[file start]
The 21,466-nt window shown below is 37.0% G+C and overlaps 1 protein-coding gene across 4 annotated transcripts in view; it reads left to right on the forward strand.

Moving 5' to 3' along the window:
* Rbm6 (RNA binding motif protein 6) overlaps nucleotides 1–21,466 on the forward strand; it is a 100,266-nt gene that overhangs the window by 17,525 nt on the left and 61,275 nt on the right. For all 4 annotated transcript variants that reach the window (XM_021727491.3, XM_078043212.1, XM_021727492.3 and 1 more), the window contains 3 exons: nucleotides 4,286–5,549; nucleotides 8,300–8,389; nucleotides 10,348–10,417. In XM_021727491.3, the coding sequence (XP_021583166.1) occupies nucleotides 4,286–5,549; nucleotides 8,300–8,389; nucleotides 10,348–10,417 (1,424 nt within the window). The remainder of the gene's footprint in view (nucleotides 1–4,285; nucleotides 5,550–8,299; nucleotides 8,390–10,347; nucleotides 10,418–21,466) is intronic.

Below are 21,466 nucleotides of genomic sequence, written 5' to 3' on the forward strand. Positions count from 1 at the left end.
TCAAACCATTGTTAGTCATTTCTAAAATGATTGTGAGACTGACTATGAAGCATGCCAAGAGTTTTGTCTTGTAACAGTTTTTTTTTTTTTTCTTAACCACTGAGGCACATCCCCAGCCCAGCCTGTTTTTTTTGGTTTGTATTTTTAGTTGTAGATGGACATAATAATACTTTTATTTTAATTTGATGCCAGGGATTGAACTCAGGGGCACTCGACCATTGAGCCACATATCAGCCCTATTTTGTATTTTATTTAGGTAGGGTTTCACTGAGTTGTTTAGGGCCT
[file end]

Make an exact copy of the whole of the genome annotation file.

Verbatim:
The 21,466-nt window shown below is 37.0% G+C and overlaps 1 protein-coding gene across 4 annotated transcripts in view; it reads left to right on the forward strand.

Moving 5' to 3' along the window:
* Rbm6 (RNA binding motif protein 6) overlaps nucleotides 1–21,466 on the forward strand; it is a 100,266-nt gene that overhangs the window by 17,525 nt on the left and 61,275 nt on the right. For all 4 annotated transcript variants that reach the window (XM_021727491.3, XM_078043212.1, XM_021727492.3 and 1 more), the window contains 3 exons: nucleotides 4,286–5,549; nucleotides 8,300–8,389; nucleotides 10,348–10,417. In XM_021727491.3, the coding sequence (XP_021583166.1) occupies nucleotides 4,286–5,549; nucleotides 8,300–8,389; nucleotides 10,348–10,417 (1,424 nt within the window). The remainder of the gene's footprint in view (nucleotides 1–4,285; nucleotides 5,550–8,299; nucleotides 8,390–10,347; nucleotides 10,418–21,466) is intronic.

Below are 21,466 nucleotides of genomic sequence, written 5' to 3' on the forward strand. Positions count from 1 at the left end.
TCAAACCATTGTTAGTCATTTCTAAAATGATTGTGAGACTGACTATGAAGCATGCCAAGAGTTTTGTCTTGTAACAGTTTTTTTTTTTTTTCTTAACCACTGAGGCACATCCCCAGCCCAGCCTGTTTTTTTTGGTTTGTATTTTTAGTTGTAGATGGACATAATAATACTTTTATTTTAATTTGATGCCAGGGATTGAACTCAGGGGCACTCGACCATTGAGCCACATATCAGCCCTATTTTGTATTTTATTTAGGTAGGGTTTCACTGAGTTGTTTAGGGCCT